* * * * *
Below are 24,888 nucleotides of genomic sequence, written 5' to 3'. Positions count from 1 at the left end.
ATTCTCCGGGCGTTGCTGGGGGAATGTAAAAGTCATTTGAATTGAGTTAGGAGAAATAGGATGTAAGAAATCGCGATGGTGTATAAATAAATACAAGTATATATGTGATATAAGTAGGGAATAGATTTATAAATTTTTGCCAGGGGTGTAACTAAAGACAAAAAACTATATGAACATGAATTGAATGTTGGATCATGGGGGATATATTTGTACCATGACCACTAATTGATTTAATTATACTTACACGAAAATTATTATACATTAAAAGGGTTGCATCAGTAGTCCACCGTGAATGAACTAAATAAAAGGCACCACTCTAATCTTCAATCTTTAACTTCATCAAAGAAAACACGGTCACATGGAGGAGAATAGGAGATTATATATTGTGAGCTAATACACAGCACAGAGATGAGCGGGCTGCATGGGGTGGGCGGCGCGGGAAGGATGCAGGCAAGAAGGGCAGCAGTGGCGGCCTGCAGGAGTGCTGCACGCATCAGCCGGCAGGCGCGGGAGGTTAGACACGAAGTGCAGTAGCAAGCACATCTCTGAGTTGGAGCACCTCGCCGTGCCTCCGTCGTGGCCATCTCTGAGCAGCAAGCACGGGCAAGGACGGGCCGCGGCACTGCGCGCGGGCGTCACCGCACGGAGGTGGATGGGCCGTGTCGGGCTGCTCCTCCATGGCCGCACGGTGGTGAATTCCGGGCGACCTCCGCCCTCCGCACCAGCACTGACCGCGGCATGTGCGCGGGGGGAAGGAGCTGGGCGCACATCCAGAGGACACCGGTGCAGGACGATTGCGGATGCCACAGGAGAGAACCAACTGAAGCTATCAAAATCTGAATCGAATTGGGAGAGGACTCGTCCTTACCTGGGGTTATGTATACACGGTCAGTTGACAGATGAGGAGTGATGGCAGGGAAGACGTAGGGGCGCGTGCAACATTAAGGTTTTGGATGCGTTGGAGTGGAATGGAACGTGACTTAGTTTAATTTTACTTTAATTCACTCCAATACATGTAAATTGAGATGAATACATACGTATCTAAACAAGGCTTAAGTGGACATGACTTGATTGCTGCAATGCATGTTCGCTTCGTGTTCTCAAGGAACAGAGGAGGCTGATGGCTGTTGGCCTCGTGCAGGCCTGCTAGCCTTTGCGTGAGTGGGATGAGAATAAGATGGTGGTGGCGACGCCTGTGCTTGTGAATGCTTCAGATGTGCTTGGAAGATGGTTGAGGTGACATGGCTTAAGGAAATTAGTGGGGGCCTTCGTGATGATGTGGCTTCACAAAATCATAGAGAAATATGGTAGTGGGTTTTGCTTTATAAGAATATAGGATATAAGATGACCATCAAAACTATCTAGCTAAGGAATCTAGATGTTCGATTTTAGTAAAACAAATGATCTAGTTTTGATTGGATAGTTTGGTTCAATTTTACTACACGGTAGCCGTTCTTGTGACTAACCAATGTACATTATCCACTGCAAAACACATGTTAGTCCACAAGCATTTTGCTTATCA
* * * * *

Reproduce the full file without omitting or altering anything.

Below are 24,888 nucleotides of genomic sequence, written 5' to 3'. Positions count from 1 at the left end.
ATTCTCCGGGCGTTGCTGGGGGAATGTAAAAGTCATTTGAATTGAGTTAGGAGAAATAGGATGTAAGAAATCGCGATGGTGTATAAATAAATACAAGTATATATGTGATATAAGTAGGGAATAGATTTATAAATTTTTGCCAGGGGTGTAACTAAAGACAAAAAACTATATGAACATGAATTGAATGTTGGATCATGGGGGATATATTTGTACCATGACCACTAATTGATTTAATTATACTTACACGAAAATTATTATACATTAAAAGGGTTGCATCAGTAGTCCACCGTGAATGAACTAAATAAAAGGCACCACTCTAATCTTCAATCTTTAACTTCATCAAAGAAAACACGGTCACATGGAGGAGAATAGGAGATTATATATTGTGAGCTAATACACAGCACAGAGATGAGCGGGCTGCATGGGGTGGGCGGCGCGGGAAGGATGCAGGCAAGAAGGGCAGCAGTGGCGGCCTGCAGGAGTGCTGCACGCATCAGCCGGCAGGCGCGGGAGGTTAGACACGAAGTGCAGTAGCAAGCACATCTCTGAGTTGGAGCACCTCGCCGTGCCTCCGTCGTGGCCATCTCTGAGCAGCAAGCACGGGCAAGGACGGGCCGCGGCACTGCGCGCGGGCGTCACCGCACGGAGGTGGATGGGCCGTGTCGGGCTGCTCCTCCATGGCCGCACGGTGGTGAATTCCGGGCGACCTCCGCCCTCCGCACCAGCACTGACCGCGGCATGTGCGCGGGGGGAAGGAGCTGGGCGCACATCCAGAGGACACCGGTGCAGGACGATTGCGGATGCCACAGGAGAGAACCAACTGAAGCTATCAAAATCTGAATCGAATTGGGAGAGGACTCGTCCTTACCTGGGGTTATGTATACACGGTCAGTTGACAGATGAGGAGTGATGGCAGGGAAGACGTAGGGGCGCGTGCAACATTAAGGTTTTGGATGCGTTGGAGTGGAATGGAACGTGACTTAGTTTAATTTTACTTTAATTCACTCCAATACATGTAAATTGAGATGAATACATACGTATCTAAACAAGGCTTAAGTGGACATGACTTGATTGCTGCAATGCATGTTCGCTTCGTGTTCTCAAGGAACAGAGGAGGCTGATGGCTGTTGGCCTCGTGCAGGCCTGCTAGCCTTTGCGTGAGTGGGATGAGAATAAGATGGTGGTGGCGACGCCTGTGCTTGTGAATGCTTCAGATGTGCTTGGAAGATGGTTGAGGTGACATGGCTTAAGGAAATTAGTGGGGGCCTTCGTGATGATGTGGCTTCACAAAATCATAGAGAAATATGGTAGTGGGTTTTGCTTTATAAGAATATAGGATATAAGATGACCATCAAAACTATCTAGCTAAGGAATCTAGATGTTCGATTTTAGTAAAACAAATGATCTAGTTTTGATTGGATAGTTTGGTTCAATTTTACTACACGGTAGCCGTTCTTGTGACTAACCAATGTACATTATCCACTGCAAAACACATGTTAGTCCACAAGCATTTTGCTTATCA